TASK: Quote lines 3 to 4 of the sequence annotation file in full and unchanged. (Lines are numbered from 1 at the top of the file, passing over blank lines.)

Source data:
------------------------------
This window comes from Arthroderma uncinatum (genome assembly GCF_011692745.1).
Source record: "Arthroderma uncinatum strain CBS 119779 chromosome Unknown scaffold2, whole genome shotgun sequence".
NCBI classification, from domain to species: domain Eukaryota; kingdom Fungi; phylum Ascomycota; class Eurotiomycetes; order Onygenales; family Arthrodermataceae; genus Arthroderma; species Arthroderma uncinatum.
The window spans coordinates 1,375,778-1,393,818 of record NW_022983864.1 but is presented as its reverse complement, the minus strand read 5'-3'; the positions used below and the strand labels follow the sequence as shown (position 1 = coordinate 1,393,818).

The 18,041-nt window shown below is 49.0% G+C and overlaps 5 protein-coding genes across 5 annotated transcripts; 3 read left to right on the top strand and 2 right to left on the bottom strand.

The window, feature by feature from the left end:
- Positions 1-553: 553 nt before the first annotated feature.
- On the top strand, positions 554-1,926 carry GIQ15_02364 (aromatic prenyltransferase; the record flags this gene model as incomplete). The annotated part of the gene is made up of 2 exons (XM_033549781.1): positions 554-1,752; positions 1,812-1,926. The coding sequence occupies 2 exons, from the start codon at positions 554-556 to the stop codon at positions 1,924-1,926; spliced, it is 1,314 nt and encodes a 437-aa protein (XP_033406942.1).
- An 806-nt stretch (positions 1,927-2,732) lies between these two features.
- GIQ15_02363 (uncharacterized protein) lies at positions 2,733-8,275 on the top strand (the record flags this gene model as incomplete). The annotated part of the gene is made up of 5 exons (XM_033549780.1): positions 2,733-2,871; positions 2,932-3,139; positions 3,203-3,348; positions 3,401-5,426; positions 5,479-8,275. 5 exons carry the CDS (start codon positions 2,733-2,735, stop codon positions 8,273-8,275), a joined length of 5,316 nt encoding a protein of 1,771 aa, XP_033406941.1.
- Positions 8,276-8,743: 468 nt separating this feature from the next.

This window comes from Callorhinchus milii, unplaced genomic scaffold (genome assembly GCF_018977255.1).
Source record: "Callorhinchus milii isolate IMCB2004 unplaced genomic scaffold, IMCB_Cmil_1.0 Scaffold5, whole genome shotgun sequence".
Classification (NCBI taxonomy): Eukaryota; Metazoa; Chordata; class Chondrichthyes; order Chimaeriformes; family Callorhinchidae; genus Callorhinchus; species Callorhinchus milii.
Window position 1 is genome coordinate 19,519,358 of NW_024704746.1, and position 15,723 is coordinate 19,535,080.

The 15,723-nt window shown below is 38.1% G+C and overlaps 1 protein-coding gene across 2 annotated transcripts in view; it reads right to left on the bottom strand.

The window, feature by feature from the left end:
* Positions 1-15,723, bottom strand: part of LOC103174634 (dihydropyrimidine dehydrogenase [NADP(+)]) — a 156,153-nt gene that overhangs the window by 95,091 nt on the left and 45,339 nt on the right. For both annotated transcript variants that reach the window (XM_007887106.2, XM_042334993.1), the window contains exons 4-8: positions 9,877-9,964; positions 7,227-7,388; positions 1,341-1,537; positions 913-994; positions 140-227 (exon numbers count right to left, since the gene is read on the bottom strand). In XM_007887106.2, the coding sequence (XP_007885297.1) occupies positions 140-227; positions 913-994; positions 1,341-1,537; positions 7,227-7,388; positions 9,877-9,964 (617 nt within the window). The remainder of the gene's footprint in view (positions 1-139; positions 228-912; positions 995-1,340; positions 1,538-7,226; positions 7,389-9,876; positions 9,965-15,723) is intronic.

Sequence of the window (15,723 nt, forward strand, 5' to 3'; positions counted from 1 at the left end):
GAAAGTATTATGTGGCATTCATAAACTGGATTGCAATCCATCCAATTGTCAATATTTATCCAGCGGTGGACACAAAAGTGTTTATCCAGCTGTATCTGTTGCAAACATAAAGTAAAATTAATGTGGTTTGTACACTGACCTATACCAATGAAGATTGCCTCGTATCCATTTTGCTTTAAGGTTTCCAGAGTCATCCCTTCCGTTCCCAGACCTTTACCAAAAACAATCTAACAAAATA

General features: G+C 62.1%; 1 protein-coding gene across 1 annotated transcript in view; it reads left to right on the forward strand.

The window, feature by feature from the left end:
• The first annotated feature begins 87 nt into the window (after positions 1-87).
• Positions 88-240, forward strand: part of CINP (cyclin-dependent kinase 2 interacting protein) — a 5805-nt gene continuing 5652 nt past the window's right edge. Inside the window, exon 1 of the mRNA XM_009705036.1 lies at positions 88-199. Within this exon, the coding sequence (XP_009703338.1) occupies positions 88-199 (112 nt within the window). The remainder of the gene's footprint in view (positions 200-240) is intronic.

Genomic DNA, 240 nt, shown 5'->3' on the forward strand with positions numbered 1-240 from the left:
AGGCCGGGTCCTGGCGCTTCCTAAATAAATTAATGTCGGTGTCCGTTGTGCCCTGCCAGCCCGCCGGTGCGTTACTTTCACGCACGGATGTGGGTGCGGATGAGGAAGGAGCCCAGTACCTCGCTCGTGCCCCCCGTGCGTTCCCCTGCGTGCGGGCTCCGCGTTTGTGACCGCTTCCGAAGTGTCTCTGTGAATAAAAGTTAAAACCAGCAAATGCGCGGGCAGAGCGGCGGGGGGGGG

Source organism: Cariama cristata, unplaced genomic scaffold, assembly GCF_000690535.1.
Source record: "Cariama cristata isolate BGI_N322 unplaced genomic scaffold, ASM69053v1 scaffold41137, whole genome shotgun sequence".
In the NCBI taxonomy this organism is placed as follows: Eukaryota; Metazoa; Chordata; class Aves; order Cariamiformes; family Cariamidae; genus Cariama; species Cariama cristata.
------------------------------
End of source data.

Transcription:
NCBI classification, from domain to species: domain Eukaryota; kingdom Fungi; phylum Ascomycota; class Eurotiomycetes; order Onygenales; family Arthrodermataceae; genus Arthroderma; species Arthroderma uncinatum.
The window spans coordinates 1,375,778-1,393,818 of record NW_022983864.1 but is presented as its reverse complement, the minus strand read 5'-3'; the positions used below and the strand labels follow the sequence as shown (position 1 = coordinate 1,393,818).